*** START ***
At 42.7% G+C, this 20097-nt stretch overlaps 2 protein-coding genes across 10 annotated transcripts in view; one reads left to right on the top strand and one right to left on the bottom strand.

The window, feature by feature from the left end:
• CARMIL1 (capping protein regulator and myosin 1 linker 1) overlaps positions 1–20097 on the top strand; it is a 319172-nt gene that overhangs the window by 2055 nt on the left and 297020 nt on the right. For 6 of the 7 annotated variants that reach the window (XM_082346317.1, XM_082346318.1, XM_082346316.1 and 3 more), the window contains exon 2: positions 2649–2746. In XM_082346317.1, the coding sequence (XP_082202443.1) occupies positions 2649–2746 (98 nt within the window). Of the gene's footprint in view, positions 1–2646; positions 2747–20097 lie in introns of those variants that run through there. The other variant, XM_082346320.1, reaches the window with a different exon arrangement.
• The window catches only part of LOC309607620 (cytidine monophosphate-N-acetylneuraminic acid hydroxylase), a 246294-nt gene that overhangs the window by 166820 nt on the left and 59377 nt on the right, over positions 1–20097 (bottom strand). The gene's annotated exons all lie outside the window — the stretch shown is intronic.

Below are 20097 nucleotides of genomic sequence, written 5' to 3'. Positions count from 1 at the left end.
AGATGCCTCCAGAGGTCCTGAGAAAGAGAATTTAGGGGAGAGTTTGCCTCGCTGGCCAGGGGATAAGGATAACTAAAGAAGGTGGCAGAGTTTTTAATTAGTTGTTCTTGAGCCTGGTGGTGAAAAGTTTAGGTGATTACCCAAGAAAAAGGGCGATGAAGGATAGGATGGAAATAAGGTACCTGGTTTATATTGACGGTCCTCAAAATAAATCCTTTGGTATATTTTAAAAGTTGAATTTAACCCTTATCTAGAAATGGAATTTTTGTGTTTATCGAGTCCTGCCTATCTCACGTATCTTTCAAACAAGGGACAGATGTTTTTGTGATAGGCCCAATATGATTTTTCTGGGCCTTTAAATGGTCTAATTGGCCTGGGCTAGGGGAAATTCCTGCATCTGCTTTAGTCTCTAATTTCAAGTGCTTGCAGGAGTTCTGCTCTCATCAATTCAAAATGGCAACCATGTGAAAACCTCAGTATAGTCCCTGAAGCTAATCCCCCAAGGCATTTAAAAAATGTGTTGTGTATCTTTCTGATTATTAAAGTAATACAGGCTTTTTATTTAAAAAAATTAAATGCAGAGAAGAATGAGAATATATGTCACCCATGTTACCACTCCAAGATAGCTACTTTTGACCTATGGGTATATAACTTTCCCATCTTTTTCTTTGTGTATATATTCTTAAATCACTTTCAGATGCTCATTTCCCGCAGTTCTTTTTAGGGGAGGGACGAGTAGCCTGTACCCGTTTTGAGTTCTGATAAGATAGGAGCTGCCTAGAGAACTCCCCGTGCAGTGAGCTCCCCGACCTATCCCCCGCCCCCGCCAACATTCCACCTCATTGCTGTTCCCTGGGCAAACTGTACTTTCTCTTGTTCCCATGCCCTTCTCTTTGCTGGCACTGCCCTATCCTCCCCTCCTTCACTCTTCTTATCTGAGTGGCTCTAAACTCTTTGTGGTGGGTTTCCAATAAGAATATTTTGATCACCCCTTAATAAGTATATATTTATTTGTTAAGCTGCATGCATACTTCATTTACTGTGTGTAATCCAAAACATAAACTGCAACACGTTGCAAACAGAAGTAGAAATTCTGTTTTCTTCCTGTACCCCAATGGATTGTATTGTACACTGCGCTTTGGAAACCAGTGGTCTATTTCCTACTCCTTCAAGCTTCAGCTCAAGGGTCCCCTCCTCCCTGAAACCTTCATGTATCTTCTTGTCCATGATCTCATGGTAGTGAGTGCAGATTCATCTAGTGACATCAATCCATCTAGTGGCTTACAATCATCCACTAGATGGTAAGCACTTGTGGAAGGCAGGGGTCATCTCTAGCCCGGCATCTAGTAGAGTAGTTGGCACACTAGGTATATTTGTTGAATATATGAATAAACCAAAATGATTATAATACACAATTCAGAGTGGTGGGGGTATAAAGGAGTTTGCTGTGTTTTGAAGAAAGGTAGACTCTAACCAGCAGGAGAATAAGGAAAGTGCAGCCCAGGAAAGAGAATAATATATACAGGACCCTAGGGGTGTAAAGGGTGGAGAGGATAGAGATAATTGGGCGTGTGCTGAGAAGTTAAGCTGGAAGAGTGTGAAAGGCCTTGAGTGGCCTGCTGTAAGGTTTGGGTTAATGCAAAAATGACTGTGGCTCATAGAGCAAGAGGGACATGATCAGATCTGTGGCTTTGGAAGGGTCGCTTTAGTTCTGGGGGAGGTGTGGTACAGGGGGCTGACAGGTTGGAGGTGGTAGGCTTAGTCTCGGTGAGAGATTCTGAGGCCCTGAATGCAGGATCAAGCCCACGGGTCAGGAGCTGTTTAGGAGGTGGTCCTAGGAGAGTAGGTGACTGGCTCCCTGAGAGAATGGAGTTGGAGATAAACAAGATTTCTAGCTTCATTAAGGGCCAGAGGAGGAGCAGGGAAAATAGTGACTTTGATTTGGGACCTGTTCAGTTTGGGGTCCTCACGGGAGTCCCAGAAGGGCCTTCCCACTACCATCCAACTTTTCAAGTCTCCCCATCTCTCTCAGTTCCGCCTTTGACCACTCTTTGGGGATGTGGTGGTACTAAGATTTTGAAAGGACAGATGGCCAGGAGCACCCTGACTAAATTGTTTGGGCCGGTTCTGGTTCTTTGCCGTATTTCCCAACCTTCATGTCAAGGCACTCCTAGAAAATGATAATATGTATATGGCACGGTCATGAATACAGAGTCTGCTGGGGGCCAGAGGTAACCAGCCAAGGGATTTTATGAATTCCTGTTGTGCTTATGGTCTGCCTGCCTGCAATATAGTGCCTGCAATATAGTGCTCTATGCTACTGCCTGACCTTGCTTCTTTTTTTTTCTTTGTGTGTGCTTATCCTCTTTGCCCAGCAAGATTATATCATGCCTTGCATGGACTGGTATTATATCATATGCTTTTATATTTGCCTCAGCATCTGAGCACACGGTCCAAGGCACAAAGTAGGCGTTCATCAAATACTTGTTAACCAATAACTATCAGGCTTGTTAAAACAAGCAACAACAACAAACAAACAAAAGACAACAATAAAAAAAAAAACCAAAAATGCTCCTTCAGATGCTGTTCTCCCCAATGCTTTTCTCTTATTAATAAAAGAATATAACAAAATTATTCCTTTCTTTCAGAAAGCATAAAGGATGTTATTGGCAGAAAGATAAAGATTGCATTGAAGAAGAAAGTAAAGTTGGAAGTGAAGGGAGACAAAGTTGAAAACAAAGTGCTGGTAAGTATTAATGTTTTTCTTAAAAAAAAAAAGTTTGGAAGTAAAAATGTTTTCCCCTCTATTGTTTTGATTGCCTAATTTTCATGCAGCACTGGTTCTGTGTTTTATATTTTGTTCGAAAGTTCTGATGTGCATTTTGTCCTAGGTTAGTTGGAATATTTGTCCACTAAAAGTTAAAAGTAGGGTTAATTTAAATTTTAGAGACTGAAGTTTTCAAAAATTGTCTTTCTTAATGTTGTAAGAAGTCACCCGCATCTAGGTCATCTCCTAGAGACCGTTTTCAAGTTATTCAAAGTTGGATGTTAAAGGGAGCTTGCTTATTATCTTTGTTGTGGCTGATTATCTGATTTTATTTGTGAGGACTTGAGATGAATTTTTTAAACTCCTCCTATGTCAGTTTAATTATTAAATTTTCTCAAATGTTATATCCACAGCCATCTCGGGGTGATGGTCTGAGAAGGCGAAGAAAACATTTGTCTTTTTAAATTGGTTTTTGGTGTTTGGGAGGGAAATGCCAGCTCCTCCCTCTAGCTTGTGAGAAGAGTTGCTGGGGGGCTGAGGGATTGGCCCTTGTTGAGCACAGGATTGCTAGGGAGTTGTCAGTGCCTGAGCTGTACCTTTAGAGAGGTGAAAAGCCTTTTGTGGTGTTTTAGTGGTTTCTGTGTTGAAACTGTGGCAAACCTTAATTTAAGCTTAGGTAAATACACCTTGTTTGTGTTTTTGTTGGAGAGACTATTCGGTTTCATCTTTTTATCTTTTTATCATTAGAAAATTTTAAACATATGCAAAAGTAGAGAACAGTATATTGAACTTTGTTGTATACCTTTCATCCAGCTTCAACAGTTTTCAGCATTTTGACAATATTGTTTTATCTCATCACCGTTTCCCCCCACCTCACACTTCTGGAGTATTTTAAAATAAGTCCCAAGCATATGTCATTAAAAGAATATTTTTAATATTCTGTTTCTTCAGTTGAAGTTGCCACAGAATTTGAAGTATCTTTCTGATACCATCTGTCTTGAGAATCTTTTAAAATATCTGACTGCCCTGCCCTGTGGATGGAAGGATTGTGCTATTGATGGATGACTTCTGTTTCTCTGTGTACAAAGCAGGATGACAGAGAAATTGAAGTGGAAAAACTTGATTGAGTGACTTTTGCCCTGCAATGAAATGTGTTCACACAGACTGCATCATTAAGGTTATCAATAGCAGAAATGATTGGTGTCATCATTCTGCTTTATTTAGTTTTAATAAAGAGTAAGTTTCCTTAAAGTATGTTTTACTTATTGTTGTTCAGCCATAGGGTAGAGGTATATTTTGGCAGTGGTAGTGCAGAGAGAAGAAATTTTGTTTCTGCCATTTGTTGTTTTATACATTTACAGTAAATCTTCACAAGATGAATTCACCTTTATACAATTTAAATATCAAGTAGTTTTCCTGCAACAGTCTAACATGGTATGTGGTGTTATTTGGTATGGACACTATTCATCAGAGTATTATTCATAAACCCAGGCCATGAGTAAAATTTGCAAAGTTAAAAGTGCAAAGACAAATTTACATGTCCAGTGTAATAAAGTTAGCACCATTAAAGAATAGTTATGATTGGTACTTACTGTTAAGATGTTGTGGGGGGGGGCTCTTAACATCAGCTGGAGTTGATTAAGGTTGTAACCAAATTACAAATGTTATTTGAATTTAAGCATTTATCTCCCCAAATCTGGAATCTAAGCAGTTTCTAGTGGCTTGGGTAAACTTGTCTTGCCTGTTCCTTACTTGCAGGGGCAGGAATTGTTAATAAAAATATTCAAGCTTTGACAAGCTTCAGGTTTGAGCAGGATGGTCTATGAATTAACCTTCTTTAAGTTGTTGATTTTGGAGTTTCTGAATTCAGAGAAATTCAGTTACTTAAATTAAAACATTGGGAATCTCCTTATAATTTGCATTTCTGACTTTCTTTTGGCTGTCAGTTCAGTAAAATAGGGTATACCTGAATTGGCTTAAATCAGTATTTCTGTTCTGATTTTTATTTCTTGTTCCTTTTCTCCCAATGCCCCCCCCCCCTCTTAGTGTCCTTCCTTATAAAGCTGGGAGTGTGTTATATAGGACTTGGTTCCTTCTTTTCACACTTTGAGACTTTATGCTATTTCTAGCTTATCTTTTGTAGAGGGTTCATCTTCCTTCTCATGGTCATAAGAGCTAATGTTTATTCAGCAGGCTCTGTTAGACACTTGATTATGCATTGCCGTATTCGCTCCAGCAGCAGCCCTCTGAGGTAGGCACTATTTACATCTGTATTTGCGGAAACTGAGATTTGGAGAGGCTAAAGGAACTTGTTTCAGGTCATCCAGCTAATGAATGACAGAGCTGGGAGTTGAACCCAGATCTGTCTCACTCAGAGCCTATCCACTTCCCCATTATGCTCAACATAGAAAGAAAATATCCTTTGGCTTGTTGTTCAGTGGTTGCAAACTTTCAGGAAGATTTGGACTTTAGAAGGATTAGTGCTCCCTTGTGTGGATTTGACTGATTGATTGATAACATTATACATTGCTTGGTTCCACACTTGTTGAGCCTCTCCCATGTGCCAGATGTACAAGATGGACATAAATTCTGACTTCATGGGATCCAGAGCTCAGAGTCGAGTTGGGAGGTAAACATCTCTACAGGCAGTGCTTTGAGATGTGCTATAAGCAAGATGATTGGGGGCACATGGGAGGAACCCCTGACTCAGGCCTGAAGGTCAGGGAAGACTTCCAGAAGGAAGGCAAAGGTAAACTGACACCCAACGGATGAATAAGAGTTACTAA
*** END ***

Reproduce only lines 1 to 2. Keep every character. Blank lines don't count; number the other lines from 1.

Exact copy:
At 42.7% G+C, this 20097-nt stretch overlaps 2 protein-coding genes across 10 annotated transcripts in view; one reads left to right on the top strand and one right to left on the bottom strand.

The window, feature by feature from the left end: